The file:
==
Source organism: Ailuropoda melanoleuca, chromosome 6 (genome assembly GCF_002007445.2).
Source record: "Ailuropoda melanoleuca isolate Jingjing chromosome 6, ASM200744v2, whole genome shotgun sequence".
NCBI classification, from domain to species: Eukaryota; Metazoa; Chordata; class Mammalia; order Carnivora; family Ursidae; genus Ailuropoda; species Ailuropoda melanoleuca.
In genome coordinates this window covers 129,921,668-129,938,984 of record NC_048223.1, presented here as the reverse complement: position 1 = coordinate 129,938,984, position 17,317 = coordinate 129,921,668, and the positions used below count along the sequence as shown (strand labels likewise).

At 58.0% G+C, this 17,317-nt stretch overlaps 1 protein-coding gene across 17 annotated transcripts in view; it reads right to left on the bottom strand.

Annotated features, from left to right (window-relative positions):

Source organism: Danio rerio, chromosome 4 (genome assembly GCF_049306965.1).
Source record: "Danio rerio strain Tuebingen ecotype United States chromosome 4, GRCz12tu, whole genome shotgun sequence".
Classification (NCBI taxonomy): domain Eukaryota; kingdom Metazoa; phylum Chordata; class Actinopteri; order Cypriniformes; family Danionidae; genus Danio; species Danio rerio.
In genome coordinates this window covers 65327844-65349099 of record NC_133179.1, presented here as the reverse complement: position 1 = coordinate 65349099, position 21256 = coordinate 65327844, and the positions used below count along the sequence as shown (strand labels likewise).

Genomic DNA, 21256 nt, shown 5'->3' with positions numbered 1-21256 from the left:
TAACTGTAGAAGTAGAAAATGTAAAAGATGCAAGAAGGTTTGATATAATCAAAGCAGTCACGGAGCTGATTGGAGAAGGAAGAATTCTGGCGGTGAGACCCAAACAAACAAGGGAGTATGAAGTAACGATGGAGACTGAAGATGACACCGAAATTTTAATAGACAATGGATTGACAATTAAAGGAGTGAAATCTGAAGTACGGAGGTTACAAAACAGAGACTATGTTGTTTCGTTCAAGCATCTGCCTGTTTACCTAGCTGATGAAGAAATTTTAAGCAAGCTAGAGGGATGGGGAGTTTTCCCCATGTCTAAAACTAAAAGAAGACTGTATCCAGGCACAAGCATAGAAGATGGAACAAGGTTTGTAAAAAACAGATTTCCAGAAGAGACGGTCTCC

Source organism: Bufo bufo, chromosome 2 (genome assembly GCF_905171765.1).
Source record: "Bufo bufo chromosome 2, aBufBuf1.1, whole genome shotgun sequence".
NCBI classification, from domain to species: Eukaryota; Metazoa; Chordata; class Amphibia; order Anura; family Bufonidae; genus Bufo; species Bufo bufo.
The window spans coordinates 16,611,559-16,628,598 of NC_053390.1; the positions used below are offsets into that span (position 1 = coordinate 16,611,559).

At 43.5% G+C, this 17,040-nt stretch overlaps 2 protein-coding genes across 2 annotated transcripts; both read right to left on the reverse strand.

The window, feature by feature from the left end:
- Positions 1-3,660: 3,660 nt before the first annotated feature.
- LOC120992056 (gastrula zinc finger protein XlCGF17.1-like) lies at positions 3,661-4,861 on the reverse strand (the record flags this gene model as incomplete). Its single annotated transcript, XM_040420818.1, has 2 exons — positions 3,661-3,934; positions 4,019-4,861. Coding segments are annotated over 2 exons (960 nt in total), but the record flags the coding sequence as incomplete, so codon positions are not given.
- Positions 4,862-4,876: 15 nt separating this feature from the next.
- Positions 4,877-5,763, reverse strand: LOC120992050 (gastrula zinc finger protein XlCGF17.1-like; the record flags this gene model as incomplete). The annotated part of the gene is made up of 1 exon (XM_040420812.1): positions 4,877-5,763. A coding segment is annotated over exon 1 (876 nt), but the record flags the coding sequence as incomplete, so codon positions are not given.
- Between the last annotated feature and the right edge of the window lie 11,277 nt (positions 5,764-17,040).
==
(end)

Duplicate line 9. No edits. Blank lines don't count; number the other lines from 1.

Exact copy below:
Classification (NCBI taxonomy): domain Eukaryota; kingdom Metazoa; phylum Chordata; class Actinopteri; order Cypriniformes; family Danionidae; genus Danio; species Danio rerio.